By Nicole Tinkham
If getting your artwork in a gallery is the goal, there’s a few more things you’ll have to do other than just contacting every single gallery in the area. In fact, we are totally against doing this (read on to find out why). This isn’t a speedy process so you must take your time and be patient. Doing your research, networking, and following the rules for submission are all part of it and we’ll show you exactly what you need to do. Read on for 6 quick tips to getting your artwork in a gallery.
1. Pick and choose the galleries to approach
Don’t become so desperate that you reach out to every single gallery around trying to get your artwork in. Do the research and figure out what type of artwork is in the gallery first and if yours would be a good fit. Trust us, this will save you time in the long run! There’s no point in wasting your energy on a gallery that wouldn’t be interested in your style anyway. When doing your research, look at the type of artwork as well as pricing. Most of the time you can find this info right online so be sure to check out the gallery website. If a gallery states that they are not taking submissions at that time, move on and check back later. This means they are too busy to look over your work and you should respect their time.
Also build a relationship with that gallery. Sign up for their email list and attend events there. Really get to know the gallery inside and out and have a clear idea of what you can offer them. Show up to events often and start conversation (be sure to have business cards too!). This way you’re getting to know people on a personal level before doing business with them.
2. What to include in your submission
When you find the perfect gallery for your artwork, contact them and be sure to include the following:
• Your artist bio
• Your artist statement
• Your CV (or artist resume)
• Images of your artwork (have an extra set!). Be sure the images look professional meaning they’re cropped, straight, and don’t have any watermarks. It may be wise to invest in a photographer if you can’t do this yourself.
• Practice speaking about your artwork. Get really good and sharing your story and your experience. Some artists don’t like talking about their work and believe the work speaks for itself. However, we believe communication is key. You should be energetic and enthusiastic about your artwork. Make THEM excited about it too!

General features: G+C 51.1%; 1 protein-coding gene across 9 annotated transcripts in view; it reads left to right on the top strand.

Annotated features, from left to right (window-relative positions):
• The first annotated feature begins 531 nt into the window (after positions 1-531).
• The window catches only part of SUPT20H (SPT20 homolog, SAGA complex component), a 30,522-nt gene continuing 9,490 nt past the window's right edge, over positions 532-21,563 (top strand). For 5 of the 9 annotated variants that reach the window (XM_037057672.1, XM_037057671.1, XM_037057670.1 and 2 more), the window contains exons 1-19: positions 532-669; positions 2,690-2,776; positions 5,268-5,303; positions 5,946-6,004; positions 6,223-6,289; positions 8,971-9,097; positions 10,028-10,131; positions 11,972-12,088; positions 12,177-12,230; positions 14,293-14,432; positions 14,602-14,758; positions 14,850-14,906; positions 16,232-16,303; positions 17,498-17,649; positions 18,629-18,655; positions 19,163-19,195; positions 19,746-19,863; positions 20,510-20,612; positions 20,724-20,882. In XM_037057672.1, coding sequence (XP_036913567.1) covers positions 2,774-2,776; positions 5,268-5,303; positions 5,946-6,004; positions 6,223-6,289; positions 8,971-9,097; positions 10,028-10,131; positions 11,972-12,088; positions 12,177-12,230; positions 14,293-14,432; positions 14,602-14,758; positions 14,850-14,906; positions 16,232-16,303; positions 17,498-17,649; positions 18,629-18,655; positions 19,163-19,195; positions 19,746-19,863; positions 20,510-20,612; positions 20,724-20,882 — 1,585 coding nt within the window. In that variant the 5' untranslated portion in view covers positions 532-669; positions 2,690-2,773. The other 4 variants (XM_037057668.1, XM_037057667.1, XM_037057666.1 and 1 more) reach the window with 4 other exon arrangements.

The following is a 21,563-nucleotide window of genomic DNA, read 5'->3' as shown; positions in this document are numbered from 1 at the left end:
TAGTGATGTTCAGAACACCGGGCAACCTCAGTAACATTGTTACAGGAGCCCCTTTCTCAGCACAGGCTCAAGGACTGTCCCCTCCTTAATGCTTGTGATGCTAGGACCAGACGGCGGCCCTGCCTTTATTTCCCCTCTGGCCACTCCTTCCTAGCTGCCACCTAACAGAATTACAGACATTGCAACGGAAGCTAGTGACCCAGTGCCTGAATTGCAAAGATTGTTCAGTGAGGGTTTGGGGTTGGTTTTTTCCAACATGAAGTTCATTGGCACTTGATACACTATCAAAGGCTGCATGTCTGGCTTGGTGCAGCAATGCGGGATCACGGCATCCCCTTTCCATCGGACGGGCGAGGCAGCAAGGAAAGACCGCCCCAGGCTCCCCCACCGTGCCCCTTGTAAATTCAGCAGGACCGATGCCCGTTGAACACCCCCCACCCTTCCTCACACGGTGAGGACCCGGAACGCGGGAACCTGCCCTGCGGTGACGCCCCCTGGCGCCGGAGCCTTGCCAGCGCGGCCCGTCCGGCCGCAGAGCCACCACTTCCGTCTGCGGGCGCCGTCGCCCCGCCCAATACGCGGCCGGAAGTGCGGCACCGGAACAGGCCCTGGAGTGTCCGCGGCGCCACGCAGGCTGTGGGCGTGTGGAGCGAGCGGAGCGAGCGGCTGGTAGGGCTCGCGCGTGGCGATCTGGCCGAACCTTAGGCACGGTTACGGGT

• Be sure to always follow the submission guidelines! This is so important so even if you’re a rule breaker, be sure to follow the rules in this case.
Bonus tip: When you’re reaching out to galleries, it does help to be introduced to the right people through a third party. If you personally know another artist in that gallery, this is the perfect opportunity to set up a meeting.
3. Be professional
Act as if your meeting with a gallery is a job interview! We mentioned above that your images need to be professional and that goes for you as well. Be on time and present yourself nicely. Be ready to talk about your background and your experience as an artist. Also have in mind how their gallery could help you sell your work. Note that after your meeting with the gallery you may have to wait a little while to hear back from them. Don’t repeatedly call and bug the gallery, just be patient!
Along with professionalism comes networking. Build your following either online or at networking events. We know these aren’t the most fun but they are essential to your business. Once you build a following, you can bring them to the gallery. Remember, you’ll have to work as hard as the gallery does to bring people into events.
4. Send a thank you note
We don’t care who you are or what business you’re in, a hand-written thank you note is always the way to go. Since hardly anyone writes notes by hand anymore, this will really make you stand out from the rest.
5. Handle rejection like a pro
Sometimes it’s simply not the right time. Don’t get hung up on if a gallery doesn’t accept your artwork. Here’s more on how to handle rejections.
Getting your artwork into a gallery is only as difficult as you make it. It’s not a quick and easy process but if you take your time on each step and really follow our suggestions, you’ll set yourself up for success. But also remember that it doesn’t always work out and that’s ok too. Don’t be too hard on yourself. Maybe a certain gallery just isn’t right for you. You will find the right one so keep on trying! You are so incredibly talented; don’t let anyone tell you otherwise.
Tell us, have you ever had your artwork in a gallery? How was the process? Please share your experience in the comments!